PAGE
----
Created in 1991, the International Association of Women Judges (IAWJ) is a non-profit, non-governmental organization whose members represent all levels of the judiciary worldwide and share a commitment to equal justice and the rule of law. The IAWJ currently has approximately 4,600 members in 75 countries and areas worldwide.

Subscribe to the podcast on iTunes or on your Android device.

Listen to past episodes of our show here.

Like this podcast? Please review us on iTunes to help other listeners find the show.

Closing the Gender Gap in Political and Economic Participation

Photo: CIPE

Photo: CIPE

By Yini Wu

“In high school, boys and girls are equally interested in running for office in the future. But by college graduation, young women’s political ambitions drop dramatically.”

The voice of women and youth is considerably underrepresented in political leadership positions worldwide, and engaging young women in public service is “the first step” to deal with the gender gap in political ambitions. “We have to start with young women in universities, even in high schools,” said Michelle Bekkering, Senior Gender Advisor at IRI, “and help them to really understand the essence of politics.”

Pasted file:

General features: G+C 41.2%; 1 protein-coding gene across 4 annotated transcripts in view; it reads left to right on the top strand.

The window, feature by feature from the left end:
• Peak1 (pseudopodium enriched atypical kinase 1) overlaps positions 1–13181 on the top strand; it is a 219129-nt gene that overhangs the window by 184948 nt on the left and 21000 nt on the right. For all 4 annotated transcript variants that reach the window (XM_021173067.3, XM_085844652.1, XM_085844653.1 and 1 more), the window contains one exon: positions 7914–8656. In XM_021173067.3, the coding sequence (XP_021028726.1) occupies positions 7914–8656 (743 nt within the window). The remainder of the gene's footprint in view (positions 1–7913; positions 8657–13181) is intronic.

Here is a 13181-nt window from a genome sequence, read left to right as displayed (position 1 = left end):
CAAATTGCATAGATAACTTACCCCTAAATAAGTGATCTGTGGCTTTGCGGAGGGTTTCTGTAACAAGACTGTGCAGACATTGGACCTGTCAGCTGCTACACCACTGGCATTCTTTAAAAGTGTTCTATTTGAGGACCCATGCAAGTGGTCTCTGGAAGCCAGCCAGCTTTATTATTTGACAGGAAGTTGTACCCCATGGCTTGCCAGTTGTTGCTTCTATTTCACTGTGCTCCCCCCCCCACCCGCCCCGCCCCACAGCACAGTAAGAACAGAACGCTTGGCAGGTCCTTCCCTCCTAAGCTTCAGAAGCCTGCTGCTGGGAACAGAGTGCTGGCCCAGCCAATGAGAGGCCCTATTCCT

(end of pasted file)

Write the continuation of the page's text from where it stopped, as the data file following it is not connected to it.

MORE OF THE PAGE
In a recent event on closing the gender gap in leadership, Bikkering discussed approaches to increasing the percentage of women holding public service positions and addressing the barriers that female candidates face with Sandra Pepera, Director for Gender, Women and Democracy at NDI, and Jessica Reis, Vice President of Greenberg Quinlan Rosner Research.

CIPE also believes in the power of women and youth, and has been dedicated to empowering women and youth around the world through its international programs. CIPE’s youth programs empower talented young professionals worldwide as the political leaders of tomorrow by providing them opportunities and necessary tools to actually engage in the policymaking process.

Read More…

What Does “Intersectionality” Mean for International Development?

Participants at a Women's Business Network meeting in Nepal in 2014.

Participants at a Women’s Business Network meeting in Nepal in 2014.

By Hanna Pioske

The word “intersectionality” is thrown around a lot these days. Political candidates use intersectional rhetoric in their campaigns, and organization after organization publish reports on the benefits of creating intersectional programming. Everyone seems to be using the term as a buzzword to add legitimacy to their beliefs. But what does intersectionality truly mean, and what lessons can the international development community take away from it?

Intersectional theory originated in academia as a way to explain the dual oppressions African-American women faced from the combined effects of racism and sexism. In 1989, African-American legal scholar Kimberle Crenshaw coined the term intersectionality in her seminal work “Demarginalizing the Intersection of Race and Sex: A Black Feminist Critique of Antidiscrimination Doctrine, Feminist Theory and Antiracist Politics.”